Daniel’s dream

Before he died, Malibu resident Daniel Jacoby fulfilled his dream-the creation of an interfaith camp for children.

By Heidi Manteuffel/Special to The Malibu Times

The Hebrew phrase tikkun olam means “repairing the world” through social action.

Malibu resident Daniel Jacoby, to many, exemplified the meaning of the phrase, especially throughout the last months of his life during which he worked to see his vision of an interfaith summer camp come to completion.

Jacoby died March 13 at age 38 after a long and difficult battle with brain cancer, but not before he secured the plans for the first session of “Interfaith Inventions,” an interfaith children’s camp for children ages 11 and 12.

Jacoby was the successful cofounder of Digital Insight, a dot-com company that essentially invented the computer dynamics involved in online banking. One year after its incorporation, Jacoby discovered he had a brain tumor and received his first round of radiation treatment.

Six months short of the five-year remission mark, Jacoby learned that his cancer had returned, and that he was not going to make it this time.

In August 2003, Jacoby decided to contact Rabbi Judith HaLevy of the Malibu Jewish Center & Synagogue, where his parents, Janine and David Jacoby, attended.

HaLevy met with Jacoby in his Malibu home and helped him wrestle through his bigger questions: Why would God do this to him? What is there to believe in? And, why must we suffer?

Whether or not he received specific answers to his questions, in January, Jacoby decided he must help others during his limited time left.

The first task of Jacoby’s was to donate money for a new playground for the preschool at the Malibu Jewish Center & Synagogue. Upon giving HaLevy a check, she said Jacoby asked her, what about the camp?

“Camp? What camp?” HaLevy replied.

HaLevy said Jacoby explained to the rabbi his desire to establish an interfaith camp for “children of all religions to play together, to get to know each other as real people through the process of creating and having fun.”

“I want to bring Jewish, Muslim, Christian, Hindu, Buddhist, all kids together in an atmosphere of play and fun to form lasting friendships,” Jacoby told her.

Within a few months, HaLevy and Jacoby quickly scrambled to put together Jacoby’s dream. He did the paperwork to create Interfaith Inventions as a nonprofit. HaLevy created a board of directors, found a location as well as the best person to facilitate Daniel’s camp-Andy Gold. Gold is the owner of the camp’s facilities, and has been involved in interfaith work for many years.

Jacoby’s first interfaith camp session will take place July 18-23 in Rose Mountain, New Mexico. Fifteen children, five from the Muslim, Jewish and Episcopal communities, will be the first to experience the workings of the camp. The children will be 11 and 12 years old, but teenagers will be included in years to come. “Our hope is to create this camp as a prototype that can be copied across the country,” HaLevy said.

The children at Interfaith Inventions will enjoy various outdoor activities-hiking, swimming, canoeing-basically, HaLevy said, “what any kid enjoys at summer camp.” The only difference is, the songs they sing will vary in their origin of faith, and so will the lessons.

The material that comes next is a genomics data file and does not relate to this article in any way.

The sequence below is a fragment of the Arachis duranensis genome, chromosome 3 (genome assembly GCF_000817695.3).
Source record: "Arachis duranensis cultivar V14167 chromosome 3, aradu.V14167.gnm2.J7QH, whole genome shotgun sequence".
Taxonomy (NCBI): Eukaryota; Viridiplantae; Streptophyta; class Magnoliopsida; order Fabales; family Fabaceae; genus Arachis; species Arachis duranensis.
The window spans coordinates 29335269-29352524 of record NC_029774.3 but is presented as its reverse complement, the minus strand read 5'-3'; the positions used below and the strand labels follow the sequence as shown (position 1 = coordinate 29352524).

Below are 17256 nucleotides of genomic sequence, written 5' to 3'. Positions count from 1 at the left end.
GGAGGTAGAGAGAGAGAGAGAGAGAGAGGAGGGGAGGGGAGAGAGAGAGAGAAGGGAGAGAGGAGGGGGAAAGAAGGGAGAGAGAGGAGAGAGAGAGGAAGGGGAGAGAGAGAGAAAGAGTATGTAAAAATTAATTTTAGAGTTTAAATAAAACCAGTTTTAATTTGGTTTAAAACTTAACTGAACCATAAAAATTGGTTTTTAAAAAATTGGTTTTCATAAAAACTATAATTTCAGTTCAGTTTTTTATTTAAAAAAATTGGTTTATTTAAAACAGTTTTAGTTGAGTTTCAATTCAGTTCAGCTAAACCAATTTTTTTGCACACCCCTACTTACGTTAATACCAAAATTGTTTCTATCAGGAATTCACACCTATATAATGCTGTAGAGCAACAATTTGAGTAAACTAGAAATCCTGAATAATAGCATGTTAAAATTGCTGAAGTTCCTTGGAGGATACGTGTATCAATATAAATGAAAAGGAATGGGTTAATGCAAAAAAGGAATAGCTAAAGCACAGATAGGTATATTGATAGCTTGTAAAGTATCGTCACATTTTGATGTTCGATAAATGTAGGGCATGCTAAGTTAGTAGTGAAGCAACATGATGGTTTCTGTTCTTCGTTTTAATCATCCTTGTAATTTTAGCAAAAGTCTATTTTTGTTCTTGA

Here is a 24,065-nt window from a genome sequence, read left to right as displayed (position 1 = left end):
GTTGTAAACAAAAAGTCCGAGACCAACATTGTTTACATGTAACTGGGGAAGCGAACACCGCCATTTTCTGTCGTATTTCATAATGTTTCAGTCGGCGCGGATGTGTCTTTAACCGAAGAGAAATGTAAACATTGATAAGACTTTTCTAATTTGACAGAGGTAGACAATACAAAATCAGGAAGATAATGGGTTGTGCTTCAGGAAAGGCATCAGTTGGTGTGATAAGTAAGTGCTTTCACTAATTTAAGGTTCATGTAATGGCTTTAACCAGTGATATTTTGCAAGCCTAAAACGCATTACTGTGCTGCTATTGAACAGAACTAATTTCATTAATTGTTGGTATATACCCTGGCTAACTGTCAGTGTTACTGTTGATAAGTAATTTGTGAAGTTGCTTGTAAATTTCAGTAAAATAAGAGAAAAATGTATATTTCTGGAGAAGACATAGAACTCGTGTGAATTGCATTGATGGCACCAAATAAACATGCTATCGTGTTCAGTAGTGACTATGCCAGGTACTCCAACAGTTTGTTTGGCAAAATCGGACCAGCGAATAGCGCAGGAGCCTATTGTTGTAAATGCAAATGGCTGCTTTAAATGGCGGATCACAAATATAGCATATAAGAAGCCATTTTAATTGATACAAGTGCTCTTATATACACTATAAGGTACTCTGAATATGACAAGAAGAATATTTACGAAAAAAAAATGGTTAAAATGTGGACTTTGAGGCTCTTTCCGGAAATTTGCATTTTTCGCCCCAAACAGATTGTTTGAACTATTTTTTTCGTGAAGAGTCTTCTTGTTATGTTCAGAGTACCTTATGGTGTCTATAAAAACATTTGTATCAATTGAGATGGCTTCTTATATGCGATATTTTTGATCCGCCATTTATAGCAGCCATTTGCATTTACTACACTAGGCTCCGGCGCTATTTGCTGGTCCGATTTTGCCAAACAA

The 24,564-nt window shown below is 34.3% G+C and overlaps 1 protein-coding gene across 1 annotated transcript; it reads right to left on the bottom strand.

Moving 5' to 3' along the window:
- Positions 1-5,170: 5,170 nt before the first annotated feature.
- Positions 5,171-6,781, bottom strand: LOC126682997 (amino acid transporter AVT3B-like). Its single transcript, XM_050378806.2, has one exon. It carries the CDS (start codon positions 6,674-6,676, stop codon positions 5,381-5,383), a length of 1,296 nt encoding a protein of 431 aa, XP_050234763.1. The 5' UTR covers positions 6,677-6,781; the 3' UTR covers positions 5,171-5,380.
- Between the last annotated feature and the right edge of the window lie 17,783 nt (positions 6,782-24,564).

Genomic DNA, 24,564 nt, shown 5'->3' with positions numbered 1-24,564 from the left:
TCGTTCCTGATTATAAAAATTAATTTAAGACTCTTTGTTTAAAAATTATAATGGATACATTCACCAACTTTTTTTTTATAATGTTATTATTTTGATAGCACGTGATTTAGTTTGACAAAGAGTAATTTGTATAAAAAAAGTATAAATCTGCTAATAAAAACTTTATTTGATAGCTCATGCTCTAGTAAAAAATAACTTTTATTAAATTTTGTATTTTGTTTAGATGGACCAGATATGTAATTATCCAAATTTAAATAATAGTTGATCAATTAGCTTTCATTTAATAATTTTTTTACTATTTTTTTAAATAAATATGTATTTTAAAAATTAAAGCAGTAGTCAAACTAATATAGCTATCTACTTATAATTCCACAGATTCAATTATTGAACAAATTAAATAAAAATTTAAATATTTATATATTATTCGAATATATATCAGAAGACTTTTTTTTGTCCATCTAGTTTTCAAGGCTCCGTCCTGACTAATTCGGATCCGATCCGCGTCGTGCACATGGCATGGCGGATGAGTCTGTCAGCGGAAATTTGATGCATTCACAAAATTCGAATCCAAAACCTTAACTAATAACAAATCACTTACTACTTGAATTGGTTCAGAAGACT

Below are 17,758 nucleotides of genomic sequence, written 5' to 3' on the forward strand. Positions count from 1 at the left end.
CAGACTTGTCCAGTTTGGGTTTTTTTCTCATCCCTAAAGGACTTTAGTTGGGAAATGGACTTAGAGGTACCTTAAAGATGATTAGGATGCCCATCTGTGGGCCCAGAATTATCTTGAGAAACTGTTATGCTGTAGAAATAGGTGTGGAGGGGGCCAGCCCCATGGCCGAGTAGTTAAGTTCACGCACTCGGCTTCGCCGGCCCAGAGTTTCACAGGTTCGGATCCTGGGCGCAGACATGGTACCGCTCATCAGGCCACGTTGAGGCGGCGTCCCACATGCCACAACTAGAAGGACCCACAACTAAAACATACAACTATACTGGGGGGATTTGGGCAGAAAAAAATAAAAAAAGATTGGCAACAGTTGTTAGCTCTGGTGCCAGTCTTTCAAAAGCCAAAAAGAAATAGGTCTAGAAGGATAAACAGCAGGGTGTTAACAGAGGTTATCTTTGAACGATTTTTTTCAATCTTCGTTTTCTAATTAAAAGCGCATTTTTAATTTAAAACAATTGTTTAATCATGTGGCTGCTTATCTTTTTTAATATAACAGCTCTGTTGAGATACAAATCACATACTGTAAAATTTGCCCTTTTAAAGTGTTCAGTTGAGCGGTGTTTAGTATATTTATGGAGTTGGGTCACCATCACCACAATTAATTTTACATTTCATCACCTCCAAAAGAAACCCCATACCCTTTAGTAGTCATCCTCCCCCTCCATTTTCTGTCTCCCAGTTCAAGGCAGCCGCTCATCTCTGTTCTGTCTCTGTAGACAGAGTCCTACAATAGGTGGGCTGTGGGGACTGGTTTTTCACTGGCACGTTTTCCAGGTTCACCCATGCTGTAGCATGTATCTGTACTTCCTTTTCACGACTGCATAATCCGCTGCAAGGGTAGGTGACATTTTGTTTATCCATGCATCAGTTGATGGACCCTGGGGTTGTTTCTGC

The idea of the interfaith camp is not to create a unified set of beliefs that the children should agree upon, HaLevy noted. Rather, the real hope is to build tolerance and understanding between the children and their separate faiths, as they learn and share with each other their personal belief systems.

HaLevy said that with the war in the Middle East, current negative feelings stirred up by Mel Gibson’s film, “The Passion,” among many other variables, this year is as good a time as any to introduce a camp which teaches tolerance and understanding among the faiths. The hope, HaLevy added, is that the children will be able to look at each other and play with each other, and say, to their parents and family, “This [person] is my friend.”

The camp will include a staff of seven to eight who are experts in this field, and have been involved in interfaith work previously. HaLevy said there would be a great deal of talking, sharing of each other’s rituals and learning the basic humanity in every human being. Members of the interfaith board, who held their first meeting this February, are excited about the opportunities and challenges that this camp would allow.

Usman Madha of the King Fahad Mosque in Culver City and a member of the interfaith board, said, “This is a holy project, and even though it will be the most difficult thing that I have ever done with my community, I can’t say no.”

During his last few months of life, Jacoby chose to attempt an even more intensive round of chemotherapy. Jacoby told HaLevy, “I know this will be difficult, but I will quit only when it is impossible.”

HaLevy said she believed he clearly meant his interfaith project, as well as his struggle to fight cancer. As the phrase tikkun olam signifies, HaLevy said she believes that “Daniel always knew that it was his task to leave this world a little better than he found it.”

Jacoby donated enough money to provide full scholarships for the first year of children to attend the camp. In future years, the fee will be roughly $800 dollars, which camp leaders hope will be covered or lowered substantially by donations.

More information about the project can be obtained by e-mailing MJC&S member Philip Dichter, president of Interfaith Inventions, at PJD90265@aol.com.

The Malibu Times is the first newspaper in Malibu, serving the community since 1946.

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